Take US 421 west into Tennessee to get to the motorcycle destination known as the Striped Snake. It’s 35 miles from Boone to the crossroads of 421 and TN 91/133 at Shady Valley Warning: this area is heavy with LEOs much of the time.
NOTE: We returned to the Blue Ridge Parkway in October to photograph the fall colors. It is a spectacular place when the colors hit, but it is crowded with leaf-lookers even on weekdays. The huge Pisgah Inn parking lot was packed even on Wednesday afternoon. We later heard they served some 4,500 meals on the following weekend.
Leaving Boone via 421 at Deep Gap Mile Post 276 the BRP continues meandering northeasterly toward the Virginia State Line. At Benge Gap Mile 268 the Park Vista Motel is where we stayed once on our first BRP ride in 2000. We noticed the motel and restaurant in front were closed and for sale, apparently another victim of the economic slump.
NC 16 intersects at Mile 261 with food and fuel a short hop to the west. Eighteen miles to the south is North Wilkesboro, birthplace of NASCAR and home of Ted’s Kickin’ Chicken (I’m salivating as I write). To the north on 16 is Glendale Springs. We toured this area on our KLRs in 2007. At Mile 258 is the Raccoon Holler Campground where we stayed.
Stop at the Northwest Trading Post right on the BRP at Mile 259. The store has a great selection of books, souvenirs and crafts.
At Mile 248 NC 18 intersects. Here is the Station’s Inn Motel, Restaurant, Bar and Store, a favorite of motorcyclists. Room rates are $80 a night and they have live music on Sundays. Also at this exit is Freeborne’s Motel and Restaurant, another motorcycle friendly stop. Take 18 (Sparta Road) south 24 miles to North Wilkesboro. There are some good twisties in the first 4 miles crossing Grandmother Mountain.
The Bluffs Lodge and Restaurant is located at Mile Post 241 with reasonably priced rooms and down home country cooking.
At Mile 238 is Doughton Park. This 7,000 acre scenic park has camping, trailer sites, and hiking trails. See Brinegar’s Cabin which dates back to the 1880s.
US 21 crosses the BRP at Mile 229. Five miles to the south is Roaring Gap. The next 5 miles south of Roaring Gap is a great twisty run. Find fuel and food in Sparta 5 miles to the north.
The North Carolina/Virginia State Line is at Mile 217.
Low Gap Bridge at Mile 216 is a Kodak moment. Here Virginia 81 intersects. Fuel and food is in Galax five miles to the north.
We stayed at the just off the BRP at Mile 213. This remote wooded location was perfect for us. There is a half-mile gravel access, but we had no difficulty with the FJR fully loaded and two-up. The cozy Twin Oak Cabin had everything we needed including a well stocked kitchen, full bath, satellite TV, fire pit, rockers and a two-person hot tub on the porch. The cabin was $135 a night. A breakfast was included, but we left early to sample the buck wheat pancakes at Mabry Mill.
The Blue Ridge Music Center at Mile 213 features bluegrass and old-time music June through September.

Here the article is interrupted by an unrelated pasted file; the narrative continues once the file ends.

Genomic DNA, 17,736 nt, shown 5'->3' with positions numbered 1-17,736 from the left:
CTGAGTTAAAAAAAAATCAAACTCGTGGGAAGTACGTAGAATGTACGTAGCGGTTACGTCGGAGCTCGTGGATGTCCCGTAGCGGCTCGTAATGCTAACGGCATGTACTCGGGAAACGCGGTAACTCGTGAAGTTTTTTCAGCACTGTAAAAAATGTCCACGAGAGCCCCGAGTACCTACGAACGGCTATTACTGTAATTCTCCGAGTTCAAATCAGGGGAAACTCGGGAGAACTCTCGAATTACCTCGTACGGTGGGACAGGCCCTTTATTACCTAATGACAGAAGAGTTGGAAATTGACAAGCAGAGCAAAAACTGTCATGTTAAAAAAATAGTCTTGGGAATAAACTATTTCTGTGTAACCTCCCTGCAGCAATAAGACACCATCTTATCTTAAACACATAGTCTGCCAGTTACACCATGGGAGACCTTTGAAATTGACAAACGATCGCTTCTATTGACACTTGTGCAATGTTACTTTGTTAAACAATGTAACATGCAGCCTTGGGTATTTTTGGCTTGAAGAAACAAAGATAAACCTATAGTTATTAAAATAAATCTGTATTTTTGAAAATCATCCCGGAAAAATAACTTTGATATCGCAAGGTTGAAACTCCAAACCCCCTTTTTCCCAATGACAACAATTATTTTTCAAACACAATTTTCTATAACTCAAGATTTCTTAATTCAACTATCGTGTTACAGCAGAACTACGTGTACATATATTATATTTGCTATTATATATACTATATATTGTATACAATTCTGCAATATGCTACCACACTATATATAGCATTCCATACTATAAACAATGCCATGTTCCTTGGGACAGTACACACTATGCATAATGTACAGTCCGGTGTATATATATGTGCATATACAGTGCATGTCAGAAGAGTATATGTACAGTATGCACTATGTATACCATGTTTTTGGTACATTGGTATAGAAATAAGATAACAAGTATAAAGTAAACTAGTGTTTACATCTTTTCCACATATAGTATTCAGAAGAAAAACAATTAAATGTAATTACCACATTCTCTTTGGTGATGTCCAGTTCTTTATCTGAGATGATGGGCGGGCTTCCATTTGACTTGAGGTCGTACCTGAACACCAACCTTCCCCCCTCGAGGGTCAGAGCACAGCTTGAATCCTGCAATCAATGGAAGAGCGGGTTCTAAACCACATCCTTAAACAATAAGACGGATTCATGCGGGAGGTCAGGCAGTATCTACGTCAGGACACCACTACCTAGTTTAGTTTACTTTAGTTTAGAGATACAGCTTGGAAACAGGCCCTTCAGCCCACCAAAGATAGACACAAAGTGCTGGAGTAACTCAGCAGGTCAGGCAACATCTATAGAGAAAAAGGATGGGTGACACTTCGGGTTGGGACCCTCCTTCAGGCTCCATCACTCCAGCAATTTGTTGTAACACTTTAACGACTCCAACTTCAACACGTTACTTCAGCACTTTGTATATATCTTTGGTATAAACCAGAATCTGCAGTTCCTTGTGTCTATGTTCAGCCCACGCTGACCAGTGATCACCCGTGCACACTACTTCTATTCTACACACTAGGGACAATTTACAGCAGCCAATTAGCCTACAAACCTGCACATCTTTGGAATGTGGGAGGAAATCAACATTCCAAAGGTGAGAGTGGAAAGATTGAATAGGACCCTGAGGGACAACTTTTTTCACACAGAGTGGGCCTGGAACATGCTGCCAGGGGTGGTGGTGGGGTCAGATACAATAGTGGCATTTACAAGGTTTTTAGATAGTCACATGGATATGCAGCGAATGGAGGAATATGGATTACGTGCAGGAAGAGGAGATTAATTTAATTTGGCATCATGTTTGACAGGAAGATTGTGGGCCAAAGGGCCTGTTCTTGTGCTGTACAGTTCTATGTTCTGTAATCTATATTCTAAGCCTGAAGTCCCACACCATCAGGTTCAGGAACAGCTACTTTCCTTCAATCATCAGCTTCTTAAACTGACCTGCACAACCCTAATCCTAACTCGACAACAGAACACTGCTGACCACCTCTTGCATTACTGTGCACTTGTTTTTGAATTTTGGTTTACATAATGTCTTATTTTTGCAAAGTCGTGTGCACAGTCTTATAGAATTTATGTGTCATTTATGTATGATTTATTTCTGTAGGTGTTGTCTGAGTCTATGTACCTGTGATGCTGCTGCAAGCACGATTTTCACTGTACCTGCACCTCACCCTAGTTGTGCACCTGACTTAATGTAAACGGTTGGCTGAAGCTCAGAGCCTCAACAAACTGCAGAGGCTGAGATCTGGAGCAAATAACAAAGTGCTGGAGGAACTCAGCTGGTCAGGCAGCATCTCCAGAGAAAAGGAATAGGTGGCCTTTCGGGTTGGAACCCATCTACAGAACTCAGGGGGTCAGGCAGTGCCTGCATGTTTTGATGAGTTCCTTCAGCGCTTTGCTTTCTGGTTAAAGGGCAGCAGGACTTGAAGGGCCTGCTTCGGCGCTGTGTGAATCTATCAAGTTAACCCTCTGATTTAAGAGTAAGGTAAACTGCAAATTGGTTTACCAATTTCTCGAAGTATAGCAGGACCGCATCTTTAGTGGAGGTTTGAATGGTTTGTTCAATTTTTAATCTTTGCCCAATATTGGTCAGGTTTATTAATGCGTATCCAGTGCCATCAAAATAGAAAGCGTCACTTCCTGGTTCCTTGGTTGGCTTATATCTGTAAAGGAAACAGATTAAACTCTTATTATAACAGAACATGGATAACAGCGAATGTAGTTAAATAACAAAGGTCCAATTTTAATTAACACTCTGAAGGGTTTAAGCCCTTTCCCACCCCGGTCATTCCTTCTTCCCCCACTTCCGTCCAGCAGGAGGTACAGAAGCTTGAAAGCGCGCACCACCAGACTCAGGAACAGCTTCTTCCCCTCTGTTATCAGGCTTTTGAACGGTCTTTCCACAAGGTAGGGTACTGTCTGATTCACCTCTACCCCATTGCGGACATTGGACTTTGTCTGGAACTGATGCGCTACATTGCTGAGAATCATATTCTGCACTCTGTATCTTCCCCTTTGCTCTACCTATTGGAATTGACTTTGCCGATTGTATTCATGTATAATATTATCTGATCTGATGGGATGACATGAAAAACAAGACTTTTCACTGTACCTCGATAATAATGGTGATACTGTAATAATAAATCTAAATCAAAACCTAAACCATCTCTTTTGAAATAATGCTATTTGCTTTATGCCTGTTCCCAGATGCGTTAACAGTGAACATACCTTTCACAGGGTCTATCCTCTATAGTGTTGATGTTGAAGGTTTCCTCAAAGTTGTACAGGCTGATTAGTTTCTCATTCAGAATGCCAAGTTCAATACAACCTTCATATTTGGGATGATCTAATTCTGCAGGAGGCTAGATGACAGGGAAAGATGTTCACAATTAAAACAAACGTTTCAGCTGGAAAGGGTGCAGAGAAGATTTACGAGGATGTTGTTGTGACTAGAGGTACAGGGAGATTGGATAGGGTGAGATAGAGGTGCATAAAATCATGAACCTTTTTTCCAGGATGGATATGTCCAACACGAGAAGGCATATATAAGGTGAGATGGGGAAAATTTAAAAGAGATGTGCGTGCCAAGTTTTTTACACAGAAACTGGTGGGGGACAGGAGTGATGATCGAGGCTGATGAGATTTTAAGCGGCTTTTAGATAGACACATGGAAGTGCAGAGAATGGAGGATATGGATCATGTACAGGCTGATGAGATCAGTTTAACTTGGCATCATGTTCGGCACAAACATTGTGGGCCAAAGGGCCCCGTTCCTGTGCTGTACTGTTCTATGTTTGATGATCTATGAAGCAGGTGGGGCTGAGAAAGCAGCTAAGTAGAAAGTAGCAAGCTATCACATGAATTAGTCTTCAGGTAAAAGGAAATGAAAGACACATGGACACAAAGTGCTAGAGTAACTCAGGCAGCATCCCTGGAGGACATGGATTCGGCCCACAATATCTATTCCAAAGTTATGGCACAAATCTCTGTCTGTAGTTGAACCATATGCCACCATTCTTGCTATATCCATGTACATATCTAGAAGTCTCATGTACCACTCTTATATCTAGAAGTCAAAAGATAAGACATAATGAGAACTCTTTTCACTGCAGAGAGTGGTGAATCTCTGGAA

VA 620 intersects at Mile 206 Pipers Gap. No food or fuel here.
At Mile 201 old meets new as the BRP crosses Interstate 77 giving a glimpse of the high speed traffic of today.
The Parkway passes through Fancy Gap at Mile 199. This offers an easy fuel, food and lodging access.
At Mile 194 is Raps Orchard Gap, another biker favorite stop on the BRP. There’s a little bit of everything here from a 50s style soda shop with great food to gas pumps. Friendly staff, clean restrooms and even occasional live music make this a good place to visit. Cabin rentals are nearby.
Mabry Mill is at Mile 176. We had a good breakfast featuring buckwheat pancakes in the restaurant. The grounds offer a chance to stretch your legs and there are some interest things to see. The fully functional grist mill, itself over 100 years old, was expanded by Ed Mabry to include a wheelwright shop, sawmill and blacksmith shop. There is an old log cabin, old fashion whisky still and a number of out buildings to explore. Often there are demonstrations and live music at this old time community gathering place.
Tuggle Gap at Mile 165 has fuel and food right on VA 8 just south of the exit. Tuggles Gap Restaurant and Motel are popular with bikers. There are mixed reviews on the motel.
We began to see quite a few deer in this area (Mile 152). We had been vigilant for deer since we left home, but these were the first encounters.
At Mile 139 Cahas Knob we met Michelle and Sean on the way back to Canada SEE PHOTO LEFT.
At Mile 136 (Adney Gap) a connecting road to the west jogs over to US 221 (2,690 feet elevation). No nearby fuel or food. Just north of here on the BRP is the Shaver Cemetery SEE PHOTO LEFT. The BRP has many interesting cemeteries along its entire length.
US 220 intersects the BRP at Mile 121. US 220 leads north into I-581 and downtown Roanoke and eventually I-81. Fuel and food can be found at this exit.
We discovered a lot of good roads north of Salem and Roanoke back in 2007. To the south on US 220 is the town of Rocky Mount, county seat of Franklin County. Franklin County proudly claims the title of “Moonshine Capital of the World”.
At Mile 120 is Roanoke Mountain Road to the east. This mostly one-way, paved, four mile loop has steep grades and several fantastic views from the summit at 2,170 feet elevation.
Roanoke has much to offer the traveler. Downtown features a great farmers market, museums, specialty shops and a number of diverse restaurants. At night the 100-foot tall Roanoke Star shines down on the city from atop Mill Mountain.